Amp up your treadmill routine with BITE running

August 14, 2014

In today’s world, people are constantly looking for new and inventive ways to spice up their workouts, whether it’s making them more intense, trying traditional exercise in a new way or combining trends to create a new version.

Even with a seemling constant stream on new fad fitness formats gaining popularity, running on your home treadmill is still one of the best cardio workouts you can do.

“The simple act of running requires so much energy to push up and off the ground every single step … “ David Siik, running coach and creator of Precision Running, told Women’s Health magazine. “There’s really no way around it.”

Siik was inspired by recent trends in the fitness world and spent years examining current research on running. This led him to develop his own style, which is called the balanced interval training experience (BITE) method. Siik said that BITE provides a middle ground between high-intensity interval training and steady distance running, offering runners a sustainable approach to the sport.

“It’s this magical place right in the middle in between the two where you’ll do some of the speed work and some of the distance work but not the extremes of either of them,” he told the source, adding that the ability to do the BITE method on a regular basis, which really helps transform your body.

The BITE method of running features two key components that let you do more without increasing your risk of injury on home gym equipment:

1. Use the correct speeds for intervals. You don’t want to do a total sprint at an incline of higher than 5 percent because it puts unnecessary stress on your lower back and is unsafe. Instead, your incline levels and running speeds should work in correlation with each other.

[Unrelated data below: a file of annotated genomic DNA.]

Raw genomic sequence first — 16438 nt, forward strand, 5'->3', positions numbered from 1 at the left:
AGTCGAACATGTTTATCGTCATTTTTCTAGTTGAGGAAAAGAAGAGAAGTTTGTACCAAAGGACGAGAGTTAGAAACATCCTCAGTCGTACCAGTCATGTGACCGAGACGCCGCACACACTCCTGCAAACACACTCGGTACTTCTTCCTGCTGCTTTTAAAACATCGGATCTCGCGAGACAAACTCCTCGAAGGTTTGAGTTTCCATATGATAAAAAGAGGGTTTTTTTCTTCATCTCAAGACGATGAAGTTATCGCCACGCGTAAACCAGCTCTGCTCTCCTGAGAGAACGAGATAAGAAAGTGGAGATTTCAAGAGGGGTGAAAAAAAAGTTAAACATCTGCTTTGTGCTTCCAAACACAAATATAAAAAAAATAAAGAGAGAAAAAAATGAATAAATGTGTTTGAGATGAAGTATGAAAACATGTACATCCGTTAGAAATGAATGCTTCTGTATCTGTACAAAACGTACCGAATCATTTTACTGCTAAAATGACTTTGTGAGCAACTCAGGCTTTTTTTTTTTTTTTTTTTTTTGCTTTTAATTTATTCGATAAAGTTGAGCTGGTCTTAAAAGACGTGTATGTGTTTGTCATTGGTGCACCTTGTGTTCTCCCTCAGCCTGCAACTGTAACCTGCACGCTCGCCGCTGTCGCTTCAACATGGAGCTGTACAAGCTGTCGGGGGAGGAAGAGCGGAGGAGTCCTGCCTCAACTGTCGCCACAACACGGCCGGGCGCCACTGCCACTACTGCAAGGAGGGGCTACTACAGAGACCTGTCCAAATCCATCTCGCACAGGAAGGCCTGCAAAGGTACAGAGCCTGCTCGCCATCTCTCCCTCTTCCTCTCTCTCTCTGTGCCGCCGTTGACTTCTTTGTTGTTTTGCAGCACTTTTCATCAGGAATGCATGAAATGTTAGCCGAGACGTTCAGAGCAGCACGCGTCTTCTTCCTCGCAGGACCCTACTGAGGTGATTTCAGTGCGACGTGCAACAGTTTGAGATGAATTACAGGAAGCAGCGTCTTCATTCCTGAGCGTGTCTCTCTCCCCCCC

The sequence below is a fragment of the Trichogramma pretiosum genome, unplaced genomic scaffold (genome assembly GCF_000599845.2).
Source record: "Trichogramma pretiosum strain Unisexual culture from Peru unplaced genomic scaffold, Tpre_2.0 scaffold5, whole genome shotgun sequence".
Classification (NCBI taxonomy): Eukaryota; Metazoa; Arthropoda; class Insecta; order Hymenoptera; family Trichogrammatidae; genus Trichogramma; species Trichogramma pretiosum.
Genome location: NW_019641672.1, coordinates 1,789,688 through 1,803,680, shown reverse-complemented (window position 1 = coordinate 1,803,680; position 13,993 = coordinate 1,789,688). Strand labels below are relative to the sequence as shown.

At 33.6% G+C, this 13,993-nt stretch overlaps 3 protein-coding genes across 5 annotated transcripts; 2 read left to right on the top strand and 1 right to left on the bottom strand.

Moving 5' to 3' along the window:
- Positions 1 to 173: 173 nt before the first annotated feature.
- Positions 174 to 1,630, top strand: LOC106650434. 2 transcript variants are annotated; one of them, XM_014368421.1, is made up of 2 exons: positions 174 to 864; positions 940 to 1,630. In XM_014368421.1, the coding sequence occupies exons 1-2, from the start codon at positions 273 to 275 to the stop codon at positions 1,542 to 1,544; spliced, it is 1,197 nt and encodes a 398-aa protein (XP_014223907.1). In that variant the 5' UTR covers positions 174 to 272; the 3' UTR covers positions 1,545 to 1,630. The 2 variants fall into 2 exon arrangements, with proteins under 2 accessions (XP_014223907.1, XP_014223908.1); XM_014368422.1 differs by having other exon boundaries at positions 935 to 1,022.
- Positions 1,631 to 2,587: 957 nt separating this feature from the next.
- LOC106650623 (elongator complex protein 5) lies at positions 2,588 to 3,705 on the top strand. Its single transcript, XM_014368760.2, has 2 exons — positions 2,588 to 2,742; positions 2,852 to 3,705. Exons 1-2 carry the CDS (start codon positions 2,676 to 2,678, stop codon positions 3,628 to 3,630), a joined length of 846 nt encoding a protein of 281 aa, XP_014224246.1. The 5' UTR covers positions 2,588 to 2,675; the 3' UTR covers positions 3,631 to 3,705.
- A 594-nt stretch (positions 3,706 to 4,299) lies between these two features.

2. You need to progressively and systematically build up speed through each workout session.

“Too many people get on the treadmill and just start hitting hard intervals right away,” Siik said. “Your body has to warm up and get ready for those intervals.” That way, you won’t spend half the workout running with poor form because you pushed yourself too hard in the beginning.

Ready to try the BITE method?
If the BITE method sounds like the challenge you’ve been looking for, here’s how to get started. You need to determine your starting speed, which should leave you slightly breathless, making it hard to speak more than a couple of words. Beginners will most likely start around 4 to 5 miles per hour whereas intermediate runners may start at 5 to 6 miles per hour and advanced runners at at 6 to 8 miles per hour. From there, alternate between running intervals and recovery periods, and add 0.2 miles per hour with each subsequent interval. You’ll also want to adjust the incline accordingly. In regard to timing, Siik noted that it’s up to you to stay accountable.

“When you’re alone, the habit is, ‘I can take a few extra seconds on the recovery,’ but effectively you’re changing the work and the workout – so be really honest with yourself,” he said.

Keep in mind that, like with all exercise, proper form is crucial to success with the BITE method. During your sprint intervals, be sure to keep your arms long and your shoulders relaxed to avoid cramping and excess muscle tension. Also remember not to strike your heels too hard on your landing. Fortunately, running on a True Fitness treadmill helps with that, as the belts offer lower impact to reduce stress on your joints. Even though your focus will be on completing your session, it’s important to check in with yourself every once in awhile to ensure that you are employing good form during each stretch of the run.